Every now and then, when I'm scrolling through the JustWatch app thinking about what I want to watch that night, I like to reflect on how far television has come. When I was a kid, there were four channels--2, 4, 7, and 9--and I still remember how exciting it was when Fox started airing on channel 13. Sure, we could have gotten cable, but a) my father was way too cheap and b) there were only, like, four more channels on cable anyway. Watching TV was basically choosing the best of your four options, then flipping to the second-best option during commercial breaks.
Now, the choices are endless. I can spend as much time deciding what to watch as I do watching. In order to combat this indecision, my husband I made a list of all the movies we wanted to watch. It is above, in all it's glory.
This is actually our second list: we powered through one white-board's-worth of movies between March and September of 2021. However, this time the list-making has backfired on us. He's working nights now, so our movie time has been severely curtailed, and according to our marriage rules we are supposed to watch the movies on this list together. So we've managed to put a whole bunch of movies that we want to watch off-limits to each other, and we have a big list of them in our living room to remind us of the time we aren't spending together. *Sigh*
However, there is one genre that my husband couldn't care less about and that I can't get enough of, and, lucky me, there's a ton of content to enjoy. In the past couple of weeks I've blown through two HBO series that are exactly what I want out of my television shows: funny people wearing cool clothes figuring out whether or not they should have sex.
The Sex Lives of College Girls is about four unlikely roommates in their freshman year at Essex College in Vermont. There's Bela (Amrit Kaur), who chose this school because she wants to use their legendary college paper as a launchpad for her comedy career; Whitney (Alyah Chanelle Scott), a soccer star whose Senator mother is watching her every move; Leighton (Renee Rapp), a wealthy legacy student whose bitchy attitude hides a secret she can't bear to share; and Kimberly (Pauline Chalamet (yes, that Chalamet)), the dorky scholarship student who was totally unprepared for the diverse, privileged environment of Essex. What do they have in common? They are all horny as hell, stupidly immature, and way out of their comfort zones. And because it's created by Mindy Kaling and Justin Noble, who have worked on some of the best comedies of the last decade, you know it's super funny. The friendships between the girls are sometimes awkward but never forced, and part of the charm of the show is watching the characters become enamored with each other at the same pace as the audience. The storylines are well balanced and leave you wanting more. Throw in at least one sex scene every episode, and I'm sold. This show isn't for you if you're offended by swearing or underage drinking, because there's a lot of both (as there were in my college years, let's be honest). Season Two is apparently scheduled to come out sometime this year, so put this one on your list to binge soon.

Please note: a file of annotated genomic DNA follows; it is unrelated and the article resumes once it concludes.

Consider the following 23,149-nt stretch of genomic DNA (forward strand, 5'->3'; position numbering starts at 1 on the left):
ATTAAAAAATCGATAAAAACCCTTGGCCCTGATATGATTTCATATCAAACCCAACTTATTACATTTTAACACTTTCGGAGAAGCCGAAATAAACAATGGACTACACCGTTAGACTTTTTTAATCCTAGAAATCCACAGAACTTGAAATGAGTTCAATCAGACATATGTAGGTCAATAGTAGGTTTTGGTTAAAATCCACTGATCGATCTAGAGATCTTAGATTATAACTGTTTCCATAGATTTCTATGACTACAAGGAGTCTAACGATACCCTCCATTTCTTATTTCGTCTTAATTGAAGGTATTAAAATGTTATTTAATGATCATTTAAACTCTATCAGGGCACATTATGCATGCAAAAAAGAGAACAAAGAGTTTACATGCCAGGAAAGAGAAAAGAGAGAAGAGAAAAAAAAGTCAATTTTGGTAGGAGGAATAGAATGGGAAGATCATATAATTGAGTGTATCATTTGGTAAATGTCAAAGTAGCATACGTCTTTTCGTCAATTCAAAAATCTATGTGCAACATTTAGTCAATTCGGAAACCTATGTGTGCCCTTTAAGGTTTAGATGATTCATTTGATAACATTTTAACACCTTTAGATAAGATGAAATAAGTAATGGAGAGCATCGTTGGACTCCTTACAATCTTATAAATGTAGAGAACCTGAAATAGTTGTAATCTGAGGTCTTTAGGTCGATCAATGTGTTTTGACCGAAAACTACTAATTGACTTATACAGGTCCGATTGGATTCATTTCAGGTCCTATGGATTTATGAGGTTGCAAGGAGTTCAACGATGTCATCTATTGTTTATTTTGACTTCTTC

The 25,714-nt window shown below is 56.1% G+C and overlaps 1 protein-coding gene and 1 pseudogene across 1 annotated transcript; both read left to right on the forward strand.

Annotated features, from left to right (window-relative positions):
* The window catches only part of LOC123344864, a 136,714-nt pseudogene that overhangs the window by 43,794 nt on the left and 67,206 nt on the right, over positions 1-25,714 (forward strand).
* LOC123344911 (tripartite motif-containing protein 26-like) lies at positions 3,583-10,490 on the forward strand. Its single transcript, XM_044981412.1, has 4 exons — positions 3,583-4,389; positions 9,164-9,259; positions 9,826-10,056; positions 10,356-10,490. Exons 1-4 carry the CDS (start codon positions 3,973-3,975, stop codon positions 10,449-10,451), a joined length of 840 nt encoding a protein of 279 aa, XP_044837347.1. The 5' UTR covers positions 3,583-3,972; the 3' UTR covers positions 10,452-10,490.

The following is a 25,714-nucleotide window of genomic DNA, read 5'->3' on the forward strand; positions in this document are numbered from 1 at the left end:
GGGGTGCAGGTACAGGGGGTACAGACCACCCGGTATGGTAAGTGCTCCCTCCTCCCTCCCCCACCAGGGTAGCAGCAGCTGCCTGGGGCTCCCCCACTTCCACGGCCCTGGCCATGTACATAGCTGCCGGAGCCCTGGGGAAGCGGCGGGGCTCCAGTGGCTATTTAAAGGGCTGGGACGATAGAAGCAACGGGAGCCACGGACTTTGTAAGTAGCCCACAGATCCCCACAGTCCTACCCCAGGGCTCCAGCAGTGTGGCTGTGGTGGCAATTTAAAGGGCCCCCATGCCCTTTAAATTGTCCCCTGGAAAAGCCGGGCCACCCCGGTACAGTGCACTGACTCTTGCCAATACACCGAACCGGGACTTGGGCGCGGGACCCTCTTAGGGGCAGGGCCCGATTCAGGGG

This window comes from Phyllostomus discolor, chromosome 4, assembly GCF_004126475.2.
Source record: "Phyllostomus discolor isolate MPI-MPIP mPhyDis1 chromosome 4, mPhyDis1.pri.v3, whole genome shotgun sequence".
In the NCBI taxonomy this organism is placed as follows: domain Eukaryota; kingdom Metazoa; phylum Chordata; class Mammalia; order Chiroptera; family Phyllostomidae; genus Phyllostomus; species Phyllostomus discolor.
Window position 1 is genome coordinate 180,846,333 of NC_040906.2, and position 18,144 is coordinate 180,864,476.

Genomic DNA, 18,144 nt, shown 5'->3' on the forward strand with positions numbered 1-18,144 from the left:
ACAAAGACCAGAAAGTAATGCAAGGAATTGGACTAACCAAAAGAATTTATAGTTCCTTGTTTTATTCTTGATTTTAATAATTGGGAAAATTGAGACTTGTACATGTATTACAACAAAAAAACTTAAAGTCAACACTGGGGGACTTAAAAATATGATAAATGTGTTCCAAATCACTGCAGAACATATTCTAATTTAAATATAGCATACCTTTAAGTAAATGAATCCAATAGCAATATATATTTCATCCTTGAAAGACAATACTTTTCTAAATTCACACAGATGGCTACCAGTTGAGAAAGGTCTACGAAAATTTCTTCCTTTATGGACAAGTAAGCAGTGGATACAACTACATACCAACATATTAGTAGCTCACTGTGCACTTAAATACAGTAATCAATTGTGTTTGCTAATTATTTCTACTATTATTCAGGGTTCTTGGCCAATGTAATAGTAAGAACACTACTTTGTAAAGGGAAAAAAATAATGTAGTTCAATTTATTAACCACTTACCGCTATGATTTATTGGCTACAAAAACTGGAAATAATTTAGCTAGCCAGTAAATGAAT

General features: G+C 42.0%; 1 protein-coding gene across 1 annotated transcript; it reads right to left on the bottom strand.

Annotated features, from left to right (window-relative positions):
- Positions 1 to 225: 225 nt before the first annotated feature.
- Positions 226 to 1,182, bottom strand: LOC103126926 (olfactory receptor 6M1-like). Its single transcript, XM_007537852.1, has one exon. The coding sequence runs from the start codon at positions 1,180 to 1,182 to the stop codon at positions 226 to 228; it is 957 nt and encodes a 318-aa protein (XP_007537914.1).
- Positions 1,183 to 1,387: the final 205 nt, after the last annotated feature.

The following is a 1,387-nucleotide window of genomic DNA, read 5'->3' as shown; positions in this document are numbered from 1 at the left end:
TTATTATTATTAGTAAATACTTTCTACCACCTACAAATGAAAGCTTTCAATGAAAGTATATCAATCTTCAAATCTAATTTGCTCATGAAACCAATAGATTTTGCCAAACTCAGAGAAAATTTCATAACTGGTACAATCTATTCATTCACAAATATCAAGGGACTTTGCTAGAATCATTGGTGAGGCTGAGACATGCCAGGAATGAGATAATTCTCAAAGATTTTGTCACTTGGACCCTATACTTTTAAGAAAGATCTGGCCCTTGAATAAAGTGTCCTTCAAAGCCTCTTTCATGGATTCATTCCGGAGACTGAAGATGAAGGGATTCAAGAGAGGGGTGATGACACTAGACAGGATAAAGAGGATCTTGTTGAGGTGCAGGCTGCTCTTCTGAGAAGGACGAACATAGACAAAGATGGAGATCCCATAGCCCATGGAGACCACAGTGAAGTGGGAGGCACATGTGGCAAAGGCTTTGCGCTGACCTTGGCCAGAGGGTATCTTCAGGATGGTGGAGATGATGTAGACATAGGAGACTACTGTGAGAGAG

In Starstruck, Jessie (Rose Matafeo) is a directionless young woman living in London who has a New Year's hookup with Tom (Nikesh Patel) before realizing that he's a bonafide movie star. Their lifestyles are incompatible, but their chemistry is undeniable, and over the next year they'll try and fail and try again to make things work between them. This show is frequently compared to Fleabag because both shows have a compelling, hilarious female lead who created the show, and they have a similar down-and-out-in-Londontown feel. However, where Fleabag is a peaty scotch that burns with each sip, Starstruck is champagne so bubbly you hardly realize you've drank it down in one big gulp. That's how I consumed this series: once I'd opened the bottle, I didn't stop until I was drunk on it. Jessie and Tom can banter with the best of them, but neither can bring themselves to be genuine until it's almost too late. The story itself is thin, but they are so charming together that I didn't really need plot. If there was one thing I would pick at, it would be the idea that between the two of them, Tom is the star. Nikesh Patel is fine, but Rose Matafeo is an absolute revelation. Her comic timing is exquisite. Her style is gloriously brash. She's not conventionally beautiful, but she's stunning in every scene. If these two were walking down the street together, I don't imagine that anyone is looking at him. This is apparently also going to have a second season which will follow their continuing relationship. I'm looking forward to that, and also anything Rose Matafeo does in the future. l
I’m in the market for suggestions! Let me know if there’s something I have to watch at firstname.lastname@example.org.